A Slice of Huapai history is licked.
The old Pink Spot Dairy building, famous for its icecreams, milkshakes and lollies, will be demolished soon to make way for a carpark.
But its name lives on in a new and larger building on the same Main Rd site where the Bhagalia family will continue to run it after 16 years.
Built just after World War Two, different nor-west families have operated it since its humble beginnings as the first post office and one of the first stores in Huapai.
Graham Andrew recalls growing up working in the store with his three siblings after his mother Jean and her husband Frank Rumble bought it from original owner Mrs Savage.
They ran it from 1950 to 1965.
"It’s been an icon in the district for quite a while," says Mr Andrew, who lived in Huapai for 50 years and has strong ties to community groups such as the Kumeu Agricultural and Horticultural Society and Huapai-Kumeu Lions.
He says their family developed it into a grocery and milk bar.
"In those days we had great milkshakes with the milk straight from the cow since the farm was across the road."
Mr Andrew says "a government man" used to watch the store to ensure they upheld the law prohibiting trade on Saturdays and Sundays.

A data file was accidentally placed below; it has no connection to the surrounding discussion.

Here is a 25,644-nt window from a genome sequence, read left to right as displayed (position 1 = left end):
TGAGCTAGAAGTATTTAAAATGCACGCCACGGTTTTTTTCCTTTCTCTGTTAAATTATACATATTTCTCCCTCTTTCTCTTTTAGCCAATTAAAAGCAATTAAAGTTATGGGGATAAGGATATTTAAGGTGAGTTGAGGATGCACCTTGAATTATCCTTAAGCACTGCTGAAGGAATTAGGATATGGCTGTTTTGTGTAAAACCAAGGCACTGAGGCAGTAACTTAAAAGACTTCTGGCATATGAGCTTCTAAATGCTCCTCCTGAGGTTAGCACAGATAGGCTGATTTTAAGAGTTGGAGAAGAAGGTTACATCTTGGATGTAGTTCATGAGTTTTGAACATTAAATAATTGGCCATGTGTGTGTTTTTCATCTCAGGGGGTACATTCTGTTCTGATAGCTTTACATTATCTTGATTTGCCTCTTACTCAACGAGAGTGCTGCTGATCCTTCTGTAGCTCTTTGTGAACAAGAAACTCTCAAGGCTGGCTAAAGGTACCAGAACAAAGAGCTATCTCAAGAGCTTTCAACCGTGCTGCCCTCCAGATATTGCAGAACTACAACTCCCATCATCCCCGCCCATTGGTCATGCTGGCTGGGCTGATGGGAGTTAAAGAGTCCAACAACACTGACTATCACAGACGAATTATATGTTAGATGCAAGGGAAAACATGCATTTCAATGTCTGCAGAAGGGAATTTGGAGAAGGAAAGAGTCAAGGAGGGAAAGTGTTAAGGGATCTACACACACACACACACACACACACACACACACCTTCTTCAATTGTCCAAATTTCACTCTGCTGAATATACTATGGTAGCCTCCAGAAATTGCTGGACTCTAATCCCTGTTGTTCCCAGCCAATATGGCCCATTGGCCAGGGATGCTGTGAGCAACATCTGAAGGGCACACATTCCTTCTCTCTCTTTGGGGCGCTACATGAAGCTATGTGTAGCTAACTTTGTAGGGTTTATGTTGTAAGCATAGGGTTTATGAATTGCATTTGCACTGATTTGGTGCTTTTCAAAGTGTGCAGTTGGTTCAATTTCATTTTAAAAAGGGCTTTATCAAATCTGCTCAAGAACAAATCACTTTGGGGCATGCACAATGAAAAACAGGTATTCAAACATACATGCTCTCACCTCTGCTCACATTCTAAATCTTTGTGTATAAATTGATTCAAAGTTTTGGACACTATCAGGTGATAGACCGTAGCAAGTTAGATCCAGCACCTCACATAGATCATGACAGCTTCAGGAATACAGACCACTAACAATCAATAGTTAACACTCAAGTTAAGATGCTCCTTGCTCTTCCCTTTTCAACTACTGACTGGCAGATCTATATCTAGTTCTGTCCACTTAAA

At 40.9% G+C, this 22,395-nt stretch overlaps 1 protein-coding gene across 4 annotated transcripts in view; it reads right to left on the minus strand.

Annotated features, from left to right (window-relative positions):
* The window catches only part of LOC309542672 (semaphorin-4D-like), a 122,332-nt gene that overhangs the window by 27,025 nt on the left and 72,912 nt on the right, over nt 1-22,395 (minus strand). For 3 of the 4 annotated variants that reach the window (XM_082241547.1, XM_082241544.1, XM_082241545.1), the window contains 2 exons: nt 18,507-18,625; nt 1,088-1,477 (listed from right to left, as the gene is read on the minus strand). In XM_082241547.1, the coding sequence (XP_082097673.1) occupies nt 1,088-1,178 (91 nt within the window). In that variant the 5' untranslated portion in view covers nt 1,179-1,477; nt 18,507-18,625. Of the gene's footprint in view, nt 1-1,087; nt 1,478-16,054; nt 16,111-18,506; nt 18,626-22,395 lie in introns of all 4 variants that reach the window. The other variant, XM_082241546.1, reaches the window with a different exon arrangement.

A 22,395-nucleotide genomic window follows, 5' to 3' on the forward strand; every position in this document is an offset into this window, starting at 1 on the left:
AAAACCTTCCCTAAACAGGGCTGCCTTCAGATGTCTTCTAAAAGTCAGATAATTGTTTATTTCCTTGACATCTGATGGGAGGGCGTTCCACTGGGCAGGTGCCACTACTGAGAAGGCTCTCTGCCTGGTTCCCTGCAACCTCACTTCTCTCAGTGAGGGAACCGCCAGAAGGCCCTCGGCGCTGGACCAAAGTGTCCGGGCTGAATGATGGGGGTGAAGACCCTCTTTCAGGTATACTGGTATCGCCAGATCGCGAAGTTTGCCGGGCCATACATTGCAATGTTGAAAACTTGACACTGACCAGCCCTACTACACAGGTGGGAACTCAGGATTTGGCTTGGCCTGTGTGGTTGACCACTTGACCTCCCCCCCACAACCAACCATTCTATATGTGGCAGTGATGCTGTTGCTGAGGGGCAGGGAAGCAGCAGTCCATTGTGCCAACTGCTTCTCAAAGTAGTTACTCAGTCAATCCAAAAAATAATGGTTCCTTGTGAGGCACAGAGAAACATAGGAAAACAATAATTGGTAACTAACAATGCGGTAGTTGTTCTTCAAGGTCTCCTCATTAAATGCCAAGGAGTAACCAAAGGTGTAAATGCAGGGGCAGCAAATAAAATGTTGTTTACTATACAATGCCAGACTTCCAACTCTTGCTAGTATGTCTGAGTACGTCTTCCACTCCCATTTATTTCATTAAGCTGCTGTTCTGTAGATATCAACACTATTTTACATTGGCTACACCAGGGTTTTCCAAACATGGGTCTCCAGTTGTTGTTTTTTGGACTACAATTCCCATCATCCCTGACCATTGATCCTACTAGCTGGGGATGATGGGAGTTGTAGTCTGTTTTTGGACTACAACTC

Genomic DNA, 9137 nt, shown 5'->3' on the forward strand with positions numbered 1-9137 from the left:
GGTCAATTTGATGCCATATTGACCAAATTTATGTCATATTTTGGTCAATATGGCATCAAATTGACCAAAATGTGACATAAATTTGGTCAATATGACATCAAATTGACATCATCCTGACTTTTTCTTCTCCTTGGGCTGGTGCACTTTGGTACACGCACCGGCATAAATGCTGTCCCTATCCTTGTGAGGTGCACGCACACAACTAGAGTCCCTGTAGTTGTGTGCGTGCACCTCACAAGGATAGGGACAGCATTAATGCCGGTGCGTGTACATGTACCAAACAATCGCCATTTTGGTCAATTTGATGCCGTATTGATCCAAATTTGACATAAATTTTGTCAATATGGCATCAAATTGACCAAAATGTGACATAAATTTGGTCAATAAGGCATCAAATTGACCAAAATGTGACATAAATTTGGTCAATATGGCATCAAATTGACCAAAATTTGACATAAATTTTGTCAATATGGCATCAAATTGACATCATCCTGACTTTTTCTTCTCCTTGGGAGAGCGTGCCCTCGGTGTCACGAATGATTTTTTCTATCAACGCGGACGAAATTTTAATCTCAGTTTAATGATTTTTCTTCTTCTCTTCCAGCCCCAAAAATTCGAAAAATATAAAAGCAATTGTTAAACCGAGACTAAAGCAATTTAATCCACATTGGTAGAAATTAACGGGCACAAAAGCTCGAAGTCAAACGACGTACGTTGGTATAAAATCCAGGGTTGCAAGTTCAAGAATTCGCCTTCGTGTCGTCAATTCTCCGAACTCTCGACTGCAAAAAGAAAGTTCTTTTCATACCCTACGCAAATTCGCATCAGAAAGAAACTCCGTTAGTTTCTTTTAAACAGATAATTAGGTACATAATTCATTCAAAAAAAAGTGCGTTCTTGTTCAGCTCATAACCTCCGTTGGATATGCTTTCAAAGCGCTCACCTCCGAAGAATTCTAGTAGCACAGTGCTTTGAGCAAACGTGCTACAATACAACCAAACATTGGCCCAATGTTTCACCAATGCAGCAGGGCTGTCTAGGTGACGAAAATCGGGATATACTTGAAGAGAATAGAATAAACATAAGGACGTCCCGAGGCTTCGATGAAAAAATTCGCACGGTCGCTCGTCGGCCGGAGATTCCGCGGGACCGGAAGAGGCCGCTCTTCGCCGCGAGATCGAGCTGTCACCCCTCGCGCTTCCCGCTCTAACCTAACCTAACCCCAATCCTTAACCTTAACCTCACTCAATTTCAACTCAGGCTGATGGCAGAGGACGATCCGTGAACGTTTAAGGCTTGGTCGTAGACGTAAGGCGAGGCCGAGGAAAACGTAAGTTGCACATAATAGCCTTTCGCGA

"It was quite funny."
The family built a house behind the store but there was no room for a garage so Graham and his brother built a shed as a "school project".
Red tape didn’t allow the front of the store to be refurbished because it was too close to the road.
Getting to know locals was easy with people catching up at the store and romances blossoming.
Graham met his wife Sharon because her father owned the nearby Huapai Hotel.
So did Kumeu resident Dale Wallace (nee Haven) who as a teenager worked in the dairy where her husband Allan asked her out for the first time 43 years ago.
Icecream and lollies were her favourite part of the job.
"It was like a little rural township. We knew everybody," says Mrs Wallace, whose family came from Helensville and who is instrumental in running the annual Rotary Kumeu Christmas parade.
The store was named The Pink Spot by former bubbly owner Colleen Matuschka, now Colleen McKay, who painted the place in that colour.
"There was a red phonebox in front that clashed with my dairy so I painted it and decorated it with pink spotted curtains, a fluffy seat and pink roses. All the tourists would use it."
That earned her a stand against Telecom and a stint on radio about the phonebox."It was neat fun. I also started a cafe in there with pink curtains and tablecloths and white seats. There was a large pink spot on the building with our name on it," says Mrs McKay.
The Bhagalias look forward to seeing their regular customers in the new and improved store.
Brothers Kirit and Dilip Bhagalia and Kirit’s wife Sangita and their three children Dharti, Nikisha and Nikesh say they’ve always felt safe and enjoyed the friendly, helpful attitude of customers since owning the business from 1982.
"We’ve met a lot of older people who said they used to come when they were children to get icecreams, ice blocks and lollies. They say they used to live in the area or work in the shop," says Kirit.
I don't think Huapai will be short of icons just yet, however. Each Jandal Festival, the Prime Minister's electorate office in Huapai took part by sporting a pair of jandals on the roof. So, there'll still be stuff to turn heads up there.